Remember Caleb Campbell, the former Army football player who was drafted by the Detroit Lions but not allowed to play because of his service commitment?
The Army still won’t allow him to pursue his dream of playing in the NFL, but it will let the still-active soldier try out for the U.S. Olympic bobsled team that will compete at next year’s Winter Games in Vancouver.
Campbell, 24, has been training at Lake Placid, N.Y., to be the brakeman on the four-man squad, a spot once held by NFL standouts Herschel Walker and Willie Gault.
Maybe the Army did Campbell a favor by barring him from joining a team that went 0-16 last year. However, the USA’s record in Olympic bobsledding isn’t exactly stellar. It has won two medals since 1948.
• CASH FOR YOUR UNWANTED TROPHIES — How much is a Wimbledon championship trophy worth?
The company Cash4Gold has asked Roger Federer and Serena Williams to mail in their trophies for appraisal. Cash4Gold also invited the tennis players to appear in its next television commercial.
The company has appraised other sports trophies. It deemed the Stanley Cup to be worth $7,500 and the NBA’s Larry O’Brien Trophy about $3,500.
At least two NHL players have let their dogs eat out of the Stanley Cup, making it the most expensive dog food dish on the planet.
• SOUND ADVICE — After being selected Sunday to his first All-Star Game, San Francisco Giants pitcher Matt Cain asked teammate and fellow All-Star Tim Lincecum for any advice he might have.
Lincecum’s words of wisdom? “Don’t miss the game.”
Last year, Lincecum was scheduled to appear in his first All-Star Game, but he got sick and, instead of pitching at Yankee Stadium, spent the night in a New York hospital.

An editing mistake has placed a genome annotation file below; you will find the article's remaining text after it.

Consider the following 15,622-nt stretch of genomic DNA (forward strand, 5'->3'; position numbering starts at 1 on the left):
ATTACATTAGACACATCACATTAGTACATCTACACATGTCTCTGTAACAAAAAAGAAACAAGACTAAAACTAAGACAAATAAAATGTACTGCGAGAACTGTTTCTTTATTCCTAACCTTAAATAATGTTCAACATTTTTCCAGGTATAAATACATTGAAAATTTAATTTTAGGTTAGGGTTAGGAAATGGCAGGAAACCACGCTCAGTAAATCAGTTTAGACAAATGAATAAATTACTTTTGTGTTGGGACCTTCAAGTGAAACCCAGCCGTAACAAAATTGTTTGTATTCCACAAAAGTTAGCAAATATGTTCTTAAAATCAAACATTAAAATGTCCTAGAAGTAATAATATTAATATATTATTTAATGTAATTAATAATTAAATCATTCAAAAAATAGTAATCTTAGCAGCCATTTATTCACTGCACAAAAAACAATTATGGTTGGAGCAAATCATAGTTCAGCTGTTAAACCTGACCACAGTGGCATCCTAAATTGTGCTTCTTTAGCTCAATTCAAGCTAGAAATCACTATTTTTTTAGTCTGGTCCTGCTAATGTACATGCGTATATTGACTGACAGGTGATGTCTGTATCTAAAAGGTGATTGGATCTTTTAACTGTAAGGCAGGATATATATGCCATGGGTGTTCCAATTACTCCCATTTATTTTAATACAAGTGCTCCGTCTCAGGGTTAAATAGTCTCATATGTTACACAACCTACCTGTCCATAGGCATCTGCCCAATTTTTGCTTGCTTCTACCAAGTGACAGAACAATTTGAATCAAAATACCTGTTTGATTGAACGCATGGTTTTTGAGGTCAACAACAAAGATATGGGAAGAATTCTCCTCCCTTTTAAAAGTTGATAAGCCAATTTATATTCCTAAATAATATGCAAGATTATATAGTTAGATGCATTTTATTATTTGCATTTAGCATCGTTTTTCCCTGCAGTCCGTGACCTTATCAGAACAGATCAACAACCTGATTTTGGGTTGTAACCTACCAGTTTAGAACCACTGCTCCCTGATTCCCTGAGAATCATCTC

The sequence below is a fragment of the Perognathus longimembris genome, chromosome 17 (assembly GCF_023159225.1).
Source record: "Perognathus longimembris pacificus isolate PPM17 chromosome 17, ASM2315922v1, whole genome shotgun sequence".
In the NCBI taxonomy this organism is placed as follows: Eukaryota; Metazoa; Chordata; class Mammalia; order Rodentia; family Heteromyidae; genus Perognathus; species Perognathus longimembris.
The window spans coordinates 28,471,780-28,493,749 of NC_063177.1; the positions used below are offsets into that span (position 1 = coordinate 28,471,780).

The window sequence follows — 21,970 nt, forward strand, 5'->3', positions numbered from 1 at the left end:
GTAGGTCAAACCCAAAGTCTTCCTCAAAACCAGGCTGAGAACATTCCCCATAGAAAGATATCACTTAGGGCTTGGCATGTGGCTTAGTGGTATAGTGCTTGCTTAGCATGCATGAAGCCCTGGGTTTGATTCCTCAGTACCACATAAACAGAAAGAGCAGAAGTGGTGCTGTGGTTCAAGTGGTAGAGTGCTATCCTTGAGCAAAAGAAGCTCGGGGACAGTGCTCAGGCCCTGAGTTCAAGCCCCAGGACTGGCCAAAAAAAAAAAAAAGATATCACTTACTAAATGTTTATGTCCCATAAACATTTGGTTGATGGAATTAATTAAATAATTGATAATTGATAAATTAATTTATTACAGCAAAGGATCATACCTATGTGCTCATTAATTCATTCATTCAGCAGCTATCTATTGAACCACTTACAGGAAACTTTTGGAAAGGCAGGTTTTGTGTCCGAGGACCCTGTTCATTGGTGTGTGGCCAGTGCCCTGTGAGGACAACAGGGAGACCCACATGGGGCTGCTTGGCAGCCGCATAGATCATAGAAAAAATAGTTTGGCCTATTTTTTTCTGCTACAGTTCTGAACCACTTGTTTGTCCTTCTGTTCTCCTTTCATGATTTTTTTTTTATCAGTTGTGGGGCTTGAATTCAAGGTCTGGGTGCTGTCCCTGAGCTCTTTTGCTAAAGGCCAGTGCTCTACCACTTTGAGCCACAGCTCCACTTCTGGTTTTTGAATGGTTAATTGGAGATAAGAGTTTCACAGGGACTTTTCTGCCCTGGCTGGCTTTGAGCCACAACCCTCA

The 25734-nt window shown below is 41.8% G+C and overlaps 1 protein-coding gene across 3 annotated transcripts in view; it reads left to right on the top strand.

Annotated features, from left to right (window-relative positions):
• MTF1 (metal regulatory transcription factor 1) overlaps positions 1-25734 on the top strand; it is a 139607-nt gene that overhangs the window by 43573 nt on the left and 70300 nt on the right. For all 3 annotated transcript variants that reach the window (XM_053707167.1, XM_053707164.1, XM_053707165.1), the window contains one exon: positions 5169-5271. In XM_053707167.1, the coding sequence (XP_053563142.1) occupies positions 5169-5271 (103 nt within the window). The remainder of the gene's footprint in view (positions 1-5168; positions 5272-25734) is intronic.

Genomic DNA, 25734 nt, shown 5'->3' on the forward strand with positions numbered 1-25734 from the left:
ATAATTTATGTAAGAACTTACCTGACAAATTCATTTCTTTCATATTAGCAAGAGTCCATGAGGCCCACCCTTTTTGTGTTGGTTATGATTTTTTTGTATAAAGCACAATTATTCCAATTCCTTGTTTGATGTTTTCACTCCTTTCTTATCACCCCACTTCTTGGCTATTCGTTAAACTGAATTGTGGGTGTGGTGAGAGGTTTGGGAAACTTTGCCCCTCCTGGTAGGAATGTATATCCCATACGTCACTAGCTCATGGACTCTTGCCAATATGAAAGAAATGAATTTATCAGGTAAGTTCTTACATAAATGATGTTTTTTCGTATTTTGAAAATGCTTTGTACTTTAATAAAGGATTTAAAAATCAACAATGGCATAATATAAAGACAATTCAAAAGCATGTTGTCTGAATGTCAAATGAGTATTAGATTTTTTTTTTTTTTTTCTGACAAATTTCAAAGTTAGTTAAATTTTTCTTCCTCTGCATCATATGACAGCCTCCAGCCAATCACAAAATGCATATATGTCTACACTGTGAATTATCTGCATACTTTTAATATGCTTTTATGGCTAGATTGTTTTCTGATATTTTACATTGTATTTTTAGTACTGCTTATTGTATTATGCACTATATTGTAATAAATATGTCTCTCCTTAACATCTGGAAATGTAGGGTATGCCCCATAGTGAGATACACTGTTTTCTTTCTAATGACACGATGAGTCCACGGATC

• FREE TO GO — A baseball fan has settled a lawsuit that claimed he was kicked out of Yankee Stadium by a police officer because he left his seat to use the bathroom during the playing of “God Bless America.”
Bradford Campeau-Laurion had named the Yankees and New York City in his federal lawsuit, which argued that he was a victim of political and religious discrimination and that his rights were violated at the August 2008 game.
The city did not admit liability in the settlement. But it will give the Queens resident $10,001 and pay $12,000 in legal fees to the New York Civil Liberties Union. The Yankees will pay nothing, but said in settlement papers that fans at the team’s new stadium are allowed to move freely during the song and there are no plans to change that.
“This settlement ensures that the new Yankee Stadium will be a place for baseball, not compelled patriotism,” NYCLU executive director Donna Lieberman said in a statement.
• JUNIOR ACHIEVEMENT — From Greg Cote of the Miami Herald: “Danica Patrick is considering switching next year to NASCAR, where she can become a star attraction known for being immensely popular and not winning races, just like Dale Earnhardt Jr.“
COMPILED BY STEVE CARP LAS VEGAS REVIEW-JOURNAL